Starting on Friday, this year’s Russian Film Festival will run for 10 days at venues across London, as well as selected screenings in Edinburgh and Cambridge. Now in its sixth year, and organised by Academia Rossica and the Russian Cinema Fund, it will feature UK premieres of some of Russia’s most notable recent films from both established and more recent voices.
The programme kicks off with Till Night Do Us Part, a lively-looking comedy of manners set in one of Moscow’s most opulent restaurants and revealing the scandalous lives not only of those that dine there, but also the small intrigues of its eccentric staff. Pavel Lungin, recipient of Cannes’ Best Director Prize back in 1990, will also show his new film, The Conductor, about a man bringing his orchestra to Jerusalem to perform The St Matthew Passion, and who is forced to re-evaluate his life.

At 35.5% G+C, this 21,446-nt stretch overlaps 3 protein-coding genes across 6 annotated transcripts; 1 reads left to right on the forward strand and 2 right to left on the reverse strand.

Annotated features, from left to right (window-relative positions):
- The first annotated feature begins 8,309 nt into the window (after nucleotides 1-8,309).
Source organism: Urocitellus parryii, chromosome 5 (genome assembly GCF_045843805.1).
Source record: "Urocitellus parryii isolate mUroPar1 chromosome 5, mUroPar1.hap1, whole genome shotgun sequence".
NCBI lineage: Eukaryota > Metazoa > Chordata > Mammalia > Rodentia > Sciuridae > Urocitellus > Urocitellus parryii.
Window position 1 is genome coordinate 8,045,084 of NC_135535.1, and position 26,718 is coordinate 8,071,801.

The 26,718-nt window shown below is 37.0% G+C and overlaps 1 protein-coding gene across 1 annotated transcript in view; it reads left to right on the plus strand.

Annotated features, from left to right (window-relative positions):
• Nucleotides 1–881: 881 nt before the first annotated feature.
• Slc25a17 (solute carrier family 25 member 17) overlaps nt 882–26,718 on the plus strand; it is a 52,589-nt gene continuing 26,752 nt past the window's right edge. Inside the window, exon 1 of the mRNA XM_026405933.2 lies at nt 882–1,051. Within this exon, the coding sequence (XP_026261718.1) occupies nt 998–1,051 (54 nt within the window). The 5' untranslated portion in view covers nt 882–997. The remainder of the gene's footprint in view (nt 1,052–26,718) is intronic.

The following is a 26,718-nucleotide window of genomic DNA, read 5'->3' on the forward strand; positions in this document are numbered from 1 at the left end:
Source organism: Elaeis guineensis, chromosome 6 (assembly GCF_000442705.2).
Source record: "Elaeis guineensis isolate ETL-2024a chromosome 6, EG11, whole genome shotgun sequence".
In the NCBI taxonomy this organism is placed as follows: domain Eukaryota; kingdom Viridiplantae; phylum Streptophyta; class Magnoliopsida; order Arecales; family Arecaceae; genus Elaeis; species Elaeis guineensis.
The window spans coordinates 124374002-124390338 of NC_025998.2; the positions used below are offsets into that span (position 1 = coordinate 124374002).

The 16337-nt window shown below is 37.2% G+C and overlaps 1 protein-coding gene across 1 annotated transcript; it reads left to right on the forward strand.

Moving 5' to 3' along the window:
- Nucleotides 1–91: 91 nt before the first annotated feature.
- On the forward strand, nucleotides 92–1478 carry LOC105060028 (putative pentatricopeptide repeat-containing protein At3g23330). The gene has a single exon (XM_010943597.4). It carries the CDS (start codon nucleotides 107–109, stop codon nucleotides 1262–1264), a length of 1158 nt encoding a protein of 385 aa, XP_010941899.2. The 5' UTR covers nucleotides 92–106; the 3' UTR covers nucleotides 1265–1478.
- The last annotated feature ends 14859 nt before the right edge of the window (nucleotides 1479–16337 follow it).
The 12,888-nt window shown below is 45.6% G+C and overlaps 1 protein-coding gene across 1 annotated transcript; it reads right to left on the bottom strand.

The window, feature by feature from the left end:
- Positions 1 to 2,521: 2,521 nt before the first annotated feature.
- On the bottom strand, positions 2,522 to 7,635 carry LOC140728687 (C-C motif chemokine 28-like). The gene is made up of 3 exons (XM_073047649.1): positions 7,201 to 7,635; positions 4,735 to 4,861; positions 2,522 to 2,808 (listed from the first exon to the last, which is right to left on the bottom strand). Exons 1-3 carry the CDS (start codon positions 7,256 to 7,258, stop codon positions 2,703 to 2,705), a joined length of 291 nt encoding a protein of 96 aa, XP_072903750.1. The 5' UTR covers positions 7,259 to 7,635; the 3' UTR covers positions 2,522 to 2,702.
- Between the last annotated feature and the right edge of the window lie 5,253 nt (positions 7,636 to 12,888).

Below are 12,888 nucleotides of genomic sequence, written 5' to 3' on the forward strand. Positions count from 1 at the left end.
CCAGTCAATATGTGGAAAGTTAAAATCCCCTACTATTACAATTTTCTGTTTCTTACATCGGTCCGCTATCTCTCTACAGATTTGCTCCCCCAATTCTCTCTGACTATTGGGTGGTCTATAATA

Curated by documentarian Vitaly Mansky, the non-fiction slate looks especially interesting. Those keen to see Russian cinema’s reaction to the recent re-election of Putin would do well to check out Winter, Go Away!, a documentary put together by 10 of the country’s most promising young directors chronicling the winter protests that preceded the presidential election. Otherwise, How I Have Eaten My Student Allowance, Milana and Anton Is Right Here (which screened to positive notices at this year’s Venice Film Festival) investigate the lives of disparate people living on the edge.
Other highlights include an Andrei Konchalovsky (Runway Train) retrospective, two animation screenings, and Q&As, discussions and masterclasses with those directors, producers and actors involved.